The findings of this study are somewhat consistent with other studies examining the relationship between HIV status and criminal justice involvement. In this sample of men in MMTPs, participants with a lifetime history of incarceration were over five times more likely to report being HIV positive compared to participants with no history of incarceration, odds higher than those reported in previous studies (Maruschak 2005
; Rich et al. 1999
). Past research has often pointed toward the high rates of substance abuse to explain the levels of HIV/AIDS in prisons and jails (Harrison and Beck 2003
; Swartz et al. 2004
). Yet, in our sample comprised entirely of men with serious substance abuse histories, incarceration history indicated a significant increase in the likelihood of HIV positive status, suggesting that substance abuse alone may not explain the higher rates of HIV in justice-involved men. Men with both substance abuse problems and criminal justice involvement appear to share increased HIV risk over men with substance abuse alone.
A key finding in this study is the strong relationship between sex trading and recent criminal justice involvement. More specifically, criminal justice involvement was most closely associated with selling sex for money or drugs. Considering that only four men in the sample had sex with a man in the past 6 months, and the majority of those reporting sex trading over their lifetime reported it as primarily or exclusively with women suggests that the sex trading risks reported above entail primarily sexual activity with women. Nonetheless, the importance of this finding is magnified by the extremely high risk for HIV infection and transmission among male sex workers (Estcourt et al. 2000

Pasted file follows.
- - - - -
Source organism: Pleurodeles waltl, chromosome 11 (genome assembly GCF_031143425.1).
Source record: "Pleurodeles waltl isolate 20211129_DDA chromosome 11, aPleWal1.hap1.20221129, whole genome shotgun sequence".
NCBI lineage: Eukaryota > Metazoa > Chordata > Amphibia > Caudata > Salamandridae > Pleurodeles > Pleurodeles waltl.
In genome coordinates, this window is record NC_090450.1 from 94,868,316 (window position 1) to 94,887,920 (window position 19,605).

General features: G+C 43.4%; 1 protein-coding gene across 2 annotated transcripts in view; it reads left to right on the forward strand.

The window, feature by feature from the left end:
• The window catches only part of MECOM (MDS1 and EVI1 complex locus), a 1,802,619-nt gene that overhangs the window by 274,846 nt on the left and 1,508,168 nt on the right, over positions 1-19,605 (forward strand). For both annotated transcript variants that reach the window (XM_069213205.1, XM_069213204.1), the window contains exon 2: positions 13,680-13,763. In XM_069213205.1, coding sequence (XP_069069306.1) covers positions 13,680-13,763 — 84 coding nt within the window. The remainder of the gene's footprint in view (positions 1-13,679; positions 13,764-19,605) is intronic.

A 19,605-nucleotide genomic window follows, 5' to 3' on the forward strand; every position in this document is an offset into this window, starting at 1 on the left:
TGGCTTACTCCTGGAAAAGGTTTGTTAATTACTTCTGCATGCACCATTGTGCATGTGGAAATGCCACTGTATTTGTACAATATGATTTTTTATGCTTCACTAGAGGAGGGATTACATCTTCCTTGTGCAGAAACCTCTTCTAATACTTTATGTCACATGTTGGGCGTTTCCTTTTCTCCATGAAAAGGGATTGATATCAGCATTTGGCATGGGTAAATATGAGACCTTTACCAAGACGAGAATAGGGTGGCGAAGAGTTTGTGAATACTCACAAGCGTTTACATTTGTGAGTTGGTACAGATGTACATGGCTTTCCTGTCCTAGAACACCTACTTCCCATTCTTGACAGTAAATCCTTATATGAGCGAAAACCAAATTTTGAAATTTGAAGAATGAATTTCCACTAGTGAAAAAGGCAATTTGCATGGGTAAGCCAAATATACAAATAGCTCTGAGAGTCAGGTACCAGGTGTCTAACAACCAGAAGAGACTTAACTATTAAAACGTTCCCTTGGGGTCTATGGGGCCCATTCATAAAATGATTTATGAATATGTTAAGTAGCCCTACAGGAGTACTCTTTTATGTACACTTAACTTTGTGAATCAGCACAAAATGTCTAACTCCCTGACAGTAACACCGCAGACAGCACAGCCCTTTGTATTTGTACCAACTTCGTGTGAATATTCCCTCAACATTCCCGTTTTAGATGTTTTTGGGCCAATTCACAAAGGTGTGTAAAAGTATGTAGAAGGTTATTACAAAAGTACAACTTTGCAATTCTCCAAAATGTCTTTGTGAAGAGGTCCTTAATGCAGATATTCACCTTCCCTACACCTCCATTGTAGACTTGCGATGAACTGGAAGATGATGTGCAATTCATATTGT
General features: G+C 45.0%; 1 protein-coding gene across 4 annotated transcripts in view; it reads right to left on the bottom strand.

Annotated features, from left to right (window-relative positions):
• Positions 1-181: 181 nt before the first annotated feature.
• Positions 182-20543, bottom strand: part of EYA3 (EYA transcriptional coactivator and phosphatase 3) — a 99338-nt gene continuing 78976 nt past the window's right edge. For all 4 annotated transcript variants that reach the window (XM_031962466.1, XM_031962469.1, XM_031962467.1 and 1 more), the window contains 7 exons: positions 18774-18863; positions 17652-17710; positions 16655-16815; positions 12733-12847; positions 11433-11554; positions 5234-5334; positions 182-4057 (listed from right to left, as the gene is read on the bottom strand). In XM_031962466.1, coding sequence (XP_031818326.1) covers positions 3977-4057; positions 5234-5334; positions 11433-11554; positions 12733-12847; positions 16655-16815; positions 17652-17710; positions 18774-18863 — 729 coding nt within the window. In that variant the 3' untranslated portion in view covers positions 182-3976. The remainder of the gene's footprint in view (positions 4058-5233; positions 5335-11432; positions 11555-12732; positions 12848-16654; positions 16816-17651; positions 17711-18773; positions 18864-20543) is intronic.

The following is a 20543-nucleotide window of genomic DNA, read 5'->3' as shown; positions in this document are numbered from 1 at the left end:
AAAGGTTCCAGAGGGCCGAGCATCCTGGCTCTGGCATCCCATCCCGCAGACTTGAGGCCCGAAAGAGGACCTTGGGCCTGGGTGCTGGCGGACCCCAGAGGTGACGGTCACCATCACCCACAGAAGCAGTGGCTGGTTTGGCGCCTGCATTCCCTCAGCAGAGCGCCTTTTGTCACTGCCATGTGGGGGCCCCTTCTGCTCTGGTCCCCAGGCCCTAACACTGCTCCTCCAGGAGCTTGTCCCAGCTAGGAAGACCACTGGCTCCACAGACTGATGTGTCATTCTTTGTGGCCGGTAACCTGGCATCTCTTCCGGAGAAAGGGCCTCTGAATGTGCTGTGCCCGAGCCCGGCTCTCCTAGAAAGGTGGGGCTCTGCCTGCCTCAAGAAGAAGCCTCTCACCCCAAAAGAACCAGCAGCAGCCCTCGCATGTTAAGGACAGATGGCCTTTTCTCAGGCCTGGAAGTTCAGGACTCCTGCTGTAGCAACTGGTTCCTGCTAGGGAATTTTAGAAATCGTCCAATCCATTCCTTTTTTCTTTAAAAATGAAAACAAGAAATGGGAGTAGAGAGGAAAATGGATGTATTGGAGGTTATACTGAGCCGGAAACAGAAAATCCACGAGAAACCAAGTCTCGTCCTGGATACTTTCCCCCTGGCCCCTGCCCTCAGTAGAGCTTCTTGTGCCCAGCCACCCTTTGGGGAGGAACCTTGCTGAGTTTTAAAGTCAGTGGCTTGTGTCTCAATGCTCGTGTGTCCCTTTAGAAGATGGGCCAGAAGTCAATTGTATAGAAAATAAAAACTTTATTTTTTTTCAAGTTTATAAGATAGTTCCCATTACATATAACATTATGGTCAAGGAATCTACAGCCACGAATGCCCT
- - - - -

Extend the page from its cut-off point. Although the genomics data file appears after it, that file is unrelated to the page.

; Newman et al. 2004
). Previous studies have linked sex trading behaviors to crack cocaine use (Joe and Simpson 1995
; Latkin et al. 2003
), which is consistent with current analysis of this study's data showing that those who used crack were more likely to be involved in sex trading (Orellana et al. 2007
Furthermore, our study finds that recent arrest (and not incarceration) is associated with increased likelihood of unprotected vaginal sex and multiple sex partners, which is consistent with prior research suggesting that criminal justice-involved men in the community have equivalent or even increased risk of HIV infection compared to their incarcerated counterparts (Belenko et al. 2004
; Spaulding et al. 2002
). These findings highlight the need for research on risky sex behaviors among justice-involved men in community settings, namely men recently arrested or briefly detained in jails and short-term correctional centers.